Day two saw us head out to Penrith Castle to walk in the damp misty morning, before setting off again for points north. The M6 became the A74(M) and we entered Scotland - a curiously emotional experience in some ways. Our last trip here had been challenging, fraught with adjustment challenges and difficult arrangements. This time, we were back and we were in charge of the itinerary. At Abington we branched off the motorway and enjoyed welcome coffee before taking the A702 along the floor of the Clyde Valley with the nascent river which had figured so largely in my past winding and carving through the soft ground. At Biggar, we left the river and headed into the rising ground and tiny villages of the Pentland Hills. It was a tortuous route, and surprisingly unreconstructed considering it's the logical choice for traffic from the south and west heading for the capital. Finally, around mid-afternoon after a testing drive, we started a descent towards Edinburgh. The dark stones of the city spread along the Firth of Forth, a distant cobalt streak with curious rock formations puncturing the horizon. Even I, sometimes dispassionate about this city, was forced to concede it's beauty as we snaked through the proud city buildings towards our hotel in the Grassmarket.
This proved to be a wonderful base - close to the old town and just a bridge away from the station and the grand squares and boulevards of the new town. Early on in the trip we realised that this might not be the optimum time to visit in some ways: Scotland takes it's double Bank Holiday at Hogmanay incredibly seriously! Once the rush of the holidays had abated, shops closed for an annual clean. The incredibly short days were swiftly drawn into darkness. This made for a strange and rather unreal feel. We'd wake on grey, misty mornings and sometimes barely see the sun. However in other ways the timing was perfect: the city shone in this pale winter sun - the grey stone of the buildings reflected the sheen of light, and the twinkling lights of the old town staggered crazily up the hill to the castle. It was beautiful if unnerving. I felt a little overwhelmed to be so oddly infatuated with Edinburgh after a taking such a definite position. This didn't lessen with the sudden, jarring impact of a trip to Glasgow after all these years. I felt like a support had been kicked away - but I was still standing, surprisingly finding solace in a late arrival back at Waverley.
Our time in Edinburgh was magical and too short - we ate a lot, and spent a lot of time inside pubs and restaurants given the weather and the short days. There was so much more to see - so much that would have benefited from a dry morning or one which didn't whip freezing winds along Leith Walk. We finally departed a little later than we'd planned via the old road - the A1, taking a sweep out east to the coast, then plotting a lonely course south through the barely inhabited border country. It was remarkably quiet out here - with few other cars troubling us, and occasional glimpses through the rocky scenery to the crashing waves of the North Sea around Oxwellmains. Again, darkness overtook us on Tyneside and we found ourselves in the carpark of a generic retail complex, resting and refreshing ourselves before we ploughed on towards York - and the beautiful old Great Northern Railway building which was our hotel for the evening. The holiday off-season had provided us with a remarkably good rate for accommodation we'd never normally afford, so we celebrated with excellent food - possibly the best I've ever eaten. It felt like a celebration of a tough year survived, of a long trip conquered. I felt properly relaxed, ready to face the new year but reluctant to return home.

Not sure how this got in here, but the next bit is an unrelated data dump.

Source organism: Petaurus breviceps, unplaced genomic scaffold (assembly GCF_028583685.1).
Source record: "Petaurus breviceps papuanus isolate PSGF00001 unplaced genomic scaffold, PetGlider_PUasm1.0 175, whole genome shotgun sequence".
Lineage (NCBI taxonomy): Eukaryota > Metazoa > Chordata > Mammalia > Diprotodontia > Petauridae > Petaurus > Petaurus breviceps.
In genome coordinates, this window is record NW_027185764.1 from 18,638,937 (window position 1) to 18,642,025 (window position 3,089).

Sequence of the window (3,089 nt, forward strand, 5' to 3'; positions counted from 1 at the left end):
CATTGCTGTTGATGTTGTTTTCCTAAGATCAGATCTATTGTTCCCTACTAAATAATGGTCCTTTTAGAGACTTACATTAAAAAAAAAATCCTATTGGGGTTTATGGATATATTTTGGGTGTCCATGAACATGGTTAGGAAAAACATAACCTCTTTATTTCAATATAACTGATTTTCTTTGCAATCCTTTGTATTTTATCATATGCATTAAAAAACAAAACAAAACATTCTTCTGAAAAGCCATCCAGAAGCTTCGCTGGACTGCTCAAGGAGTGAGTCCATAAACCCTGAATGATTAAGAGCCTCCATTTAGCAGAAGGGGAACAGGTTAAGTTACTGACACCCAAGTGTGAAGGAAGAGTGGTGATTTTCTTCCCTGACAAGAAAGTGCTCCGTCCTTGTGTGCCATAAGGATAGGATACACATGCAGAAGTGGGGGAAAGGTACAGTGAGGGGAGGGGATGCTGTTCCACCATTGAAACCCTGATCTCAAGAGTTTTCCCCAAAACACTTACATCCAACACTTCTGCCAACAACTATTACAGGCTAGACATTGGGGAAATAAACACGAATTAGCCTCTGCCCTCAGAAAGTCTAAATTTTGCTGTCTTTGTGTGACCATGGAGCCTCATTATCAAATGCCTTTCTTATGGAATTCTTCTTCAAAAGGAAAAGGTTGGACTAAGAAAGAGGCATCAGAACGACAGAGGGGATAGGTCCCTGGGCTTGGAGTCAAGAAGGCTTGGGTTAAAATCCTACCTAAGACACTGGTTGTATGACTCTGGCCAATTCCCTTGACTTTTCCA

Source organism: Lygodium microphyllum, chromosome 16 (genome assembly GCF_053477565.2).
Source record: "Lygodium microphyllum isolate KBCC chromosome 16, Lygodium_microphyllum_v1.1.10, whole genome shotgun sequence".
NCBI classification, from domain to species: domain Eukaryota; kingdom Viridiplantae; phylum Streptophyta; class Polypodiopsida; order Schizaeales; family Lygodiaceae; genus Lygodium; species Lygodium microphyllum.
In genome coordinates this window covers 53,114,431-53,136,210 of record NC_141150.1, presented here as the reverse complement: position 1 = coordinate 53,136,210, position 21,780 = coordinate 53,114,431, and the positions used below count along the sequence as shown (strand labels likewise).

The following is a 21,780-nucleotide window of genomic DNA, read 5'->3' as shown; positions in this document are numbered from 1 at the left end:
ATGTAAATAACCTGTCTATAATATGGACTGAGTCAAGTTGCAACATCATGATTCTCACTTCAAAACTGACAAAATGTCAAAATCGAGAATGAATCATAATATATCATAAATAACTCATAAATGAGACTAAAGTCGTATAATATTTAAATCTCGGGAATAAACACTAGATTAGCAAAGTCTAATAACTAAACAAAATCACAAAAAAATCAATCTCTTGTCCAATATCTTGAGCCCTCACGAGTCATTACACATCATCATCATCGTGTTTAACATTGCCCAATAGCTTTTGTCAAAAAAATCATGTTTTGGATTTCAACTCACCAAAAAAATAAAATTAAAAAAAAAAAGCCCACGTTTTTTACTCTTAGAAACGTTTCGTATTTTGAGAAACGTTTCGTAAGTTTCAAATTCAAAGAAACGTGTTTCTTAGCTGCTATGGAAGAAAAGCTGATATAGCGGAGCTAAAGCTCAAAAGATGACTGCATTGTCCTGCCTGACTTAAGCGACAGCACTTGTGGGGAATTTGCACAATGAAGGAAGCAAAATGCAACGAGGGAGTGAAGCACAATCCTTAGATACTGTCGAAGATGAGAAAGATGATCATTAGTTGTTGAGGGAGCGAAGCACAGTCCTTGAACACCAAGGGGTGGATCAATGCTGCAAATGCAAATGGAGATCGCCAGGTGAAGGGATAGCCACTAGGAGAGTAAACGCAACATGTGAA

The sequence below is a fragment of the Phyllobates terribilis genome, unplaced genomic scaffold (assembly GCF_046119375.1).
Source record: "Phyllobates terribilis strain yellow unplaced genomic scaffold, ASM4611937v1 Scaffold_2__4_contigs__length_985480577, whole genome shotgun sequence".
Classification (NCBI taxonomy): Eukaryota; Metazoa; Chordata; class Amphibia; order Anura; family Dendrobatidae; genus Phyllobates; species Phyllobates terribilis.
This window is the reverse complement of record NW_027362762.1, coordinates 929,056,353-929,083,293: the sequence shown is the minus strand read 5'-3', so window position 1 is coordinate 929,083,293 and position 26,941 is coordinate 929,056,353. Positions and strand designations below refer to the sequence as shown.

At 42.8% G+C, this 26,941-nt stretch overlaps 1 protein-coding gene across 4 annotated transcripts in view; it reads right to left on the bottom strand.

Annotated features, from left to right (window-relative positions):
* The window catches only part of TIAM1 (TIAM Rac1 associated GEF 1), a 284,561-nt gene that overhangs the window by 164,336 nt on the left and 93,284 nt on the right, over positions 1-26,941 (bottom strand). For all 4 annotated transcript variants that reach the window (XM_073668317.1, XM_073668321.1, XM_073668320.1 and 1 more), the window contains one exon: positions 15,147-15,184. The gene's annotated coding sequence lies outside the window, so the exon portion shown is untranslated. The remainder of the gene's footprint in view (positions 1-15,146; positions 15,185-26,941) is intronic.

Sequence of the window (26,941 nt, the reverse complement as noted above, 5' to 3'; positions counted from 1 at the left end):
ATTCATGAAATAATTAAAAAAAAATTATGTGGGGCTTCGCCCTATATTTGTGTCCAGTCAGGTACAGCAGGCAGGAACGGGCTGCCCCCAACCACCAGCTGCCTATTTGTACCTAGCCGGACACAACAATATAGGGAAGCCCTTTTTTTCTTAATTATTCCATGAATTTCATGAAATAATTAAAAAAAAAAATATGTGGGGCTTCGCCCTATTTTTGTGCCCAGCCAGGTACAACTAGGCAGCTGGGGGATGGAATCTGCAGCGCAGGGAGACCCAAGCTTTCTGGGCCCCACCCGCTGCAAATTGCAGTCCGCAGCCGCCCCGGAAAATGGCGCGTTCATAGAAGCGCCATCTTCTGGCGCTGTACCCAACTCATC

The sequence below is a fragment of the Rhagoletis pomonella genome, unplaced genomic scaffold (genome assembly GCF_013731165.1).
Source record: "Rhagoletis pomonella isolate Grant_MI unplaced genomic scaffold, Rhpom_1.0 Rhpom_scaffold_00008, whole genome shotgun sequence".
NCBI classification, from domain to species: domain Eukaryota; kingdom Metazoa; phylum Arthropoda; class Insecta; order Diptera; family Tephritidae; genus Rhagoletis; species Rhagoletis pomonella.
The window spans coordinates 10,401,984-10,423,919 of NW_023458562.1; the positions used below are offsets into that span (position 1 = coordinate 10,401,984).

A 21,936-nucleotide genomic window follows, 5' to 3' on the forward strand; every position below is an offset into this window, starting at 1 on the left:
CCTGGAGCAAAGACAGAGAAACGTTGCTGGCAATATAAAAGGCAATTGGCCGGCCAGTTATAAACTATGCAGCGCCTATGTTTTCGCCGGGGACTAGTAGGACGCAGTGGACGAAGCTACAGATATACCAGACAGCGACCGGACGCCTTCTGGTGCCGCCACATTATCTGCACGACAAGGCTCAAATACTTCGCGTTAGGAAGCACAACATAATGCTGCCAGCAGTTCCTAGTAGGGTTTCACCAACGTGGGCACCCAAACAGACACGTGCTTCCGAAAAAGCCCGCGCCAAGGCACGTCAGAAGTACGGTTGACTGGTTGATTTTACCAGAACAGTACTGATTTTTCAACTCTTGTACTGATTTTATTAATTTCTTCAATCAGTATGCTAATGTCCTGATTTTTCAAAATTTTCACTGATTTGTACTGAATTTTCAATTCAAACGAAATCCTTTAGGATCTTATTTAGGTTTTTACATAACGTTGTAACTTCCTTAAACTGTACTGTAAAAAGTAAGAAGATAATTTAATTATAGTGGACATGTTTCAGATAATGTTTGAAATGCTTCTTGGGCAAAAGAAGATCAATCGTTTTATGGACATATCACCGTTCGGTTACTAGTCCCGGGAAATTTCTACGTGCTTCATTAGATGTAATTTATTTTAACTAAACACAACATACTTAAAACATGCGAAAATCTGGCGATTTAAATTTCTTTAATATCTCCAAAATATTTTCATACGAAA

The long run home through the East Midlands, curving across the southern edge of Birmingham and close to my home town seemed easy after the challenge of the A1 - and we seemed to be home sooner than expected. It was good to be back - but this felt like an important landmark - almost exactly 800 miles of travel on the routes I'd always wanted to cover when I thought of driving a car myself. Perhaps the great British road trip is possible after all?
I've had a home on the web for more years than I care to remember, and a few kind souls persuade me it's worth persisting with keeping it updated. This current incarnation of the site is centred around the blog posts which began back in 1999 as 'the daylog' and continued through my travels and tribulations during the following years.
I don't get out and about nearly as much these days, but I do try to record significant events and trips for posterity. You may also have arrived here by following the trail to my former music blog Songs Heard On Fast Trains. That content is preserved here too.